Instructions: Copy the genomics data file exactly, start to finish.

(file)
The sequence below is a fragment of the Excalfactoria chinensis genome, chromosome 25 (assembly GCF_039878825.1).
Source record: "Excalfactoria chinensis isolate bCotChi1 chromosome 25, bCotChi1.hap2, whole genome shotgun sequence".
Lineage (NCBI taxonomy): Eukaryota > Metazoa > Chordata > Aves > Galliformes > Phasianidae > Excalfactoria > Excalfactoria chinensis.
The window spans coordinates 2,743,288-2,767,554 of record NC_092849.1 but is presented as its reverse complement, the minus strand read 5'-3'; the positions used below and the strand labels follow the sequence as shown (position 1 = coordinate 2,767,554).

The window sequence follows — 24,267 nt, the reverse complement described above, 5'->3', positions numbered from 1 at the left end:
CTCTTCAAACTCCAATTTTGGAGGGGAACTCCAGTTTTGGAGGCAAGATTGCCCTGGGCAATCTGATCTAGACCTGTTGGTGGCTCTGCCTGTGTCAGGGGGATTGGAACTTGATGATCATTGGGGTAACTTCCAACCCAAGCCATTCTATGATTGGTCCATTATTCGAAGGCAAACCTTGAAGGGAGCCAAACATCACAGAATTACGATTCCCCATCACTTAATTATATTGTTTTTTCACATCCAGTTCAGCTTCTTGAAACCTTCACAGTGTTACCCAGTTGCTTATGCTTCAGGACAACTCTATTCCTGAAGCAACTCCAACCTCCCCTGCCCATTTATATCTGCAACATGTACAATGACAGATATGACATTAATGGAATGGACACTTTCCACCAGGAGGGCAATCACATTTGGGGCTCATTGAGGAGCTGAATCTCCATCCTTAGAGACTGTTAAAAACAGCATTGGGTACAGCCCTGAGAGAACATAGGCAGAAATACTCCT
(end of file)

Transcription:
The sequence below is a fragment of the Excalfactoria chinensis genome, chromosome 25 (assembly GCF_039878825.1).
Source record: "Excalfactoria chinensis isolate bCotChi1 chromosome 25, bCotChi1.hap2, whole genome shotgun sequence".
Lineage (NCBI taxonomy): Eukaryota > Metazoa > Chordata > Aves > Galliformes > Phasianidae > Excalfactoria > Excalfactoria chinensis.
The window spans coordinates 2,743,288-2,767,554 of record NC_092849.1 but is presented as its reverse complement, the minus strand read 5'-3'; the positions used below and the strand labels follow the sequence as shown (position 1 = coordinate 2,767,554).

The window sequence follows — 24,267 nt, the reverse complement described above, 5'->3', positions numbered from 1 at the left end:
CTCTTCAAACTCCAATTTTGGAGGGGAACTCCAGTTTTGGAGGCAAGATTGCCCTGGGCAATCTGATCTAGACCTGTTGGTGGCTCTGCCTGTGTCAGGGGGATTGGAACTTGATGATCATTGGGGTAACTTCCAACCCAAGCCATTCTATGATTGGTCCATTATTCGAAGGCAAACCTTGAAGGGAGCCAAACATCACAGAATTACGATTCCCCATCACTTAATTATATTGTTTTTTCACATCCAGTTCAGCTTCTTGAAACCTTCACAGTGTTACCCAGTTGCTTATGCTTCAGGACAACTCTATTCCTGAAGCAACTCCAACCTCCCCTGCCCATTTATATCTGCAACATGTACAATGACAGATATGACATTAATGGAATGGACACTTTCCACCAGGAGGGCAATCACATTTGGGGCTCATTGAGGAGCTGAATCTCCATCCTTAGAGACTGTTAAAAACAGCATTGGGTACAGCCCTGAGAGAACATAGGCAGAAATACTCCT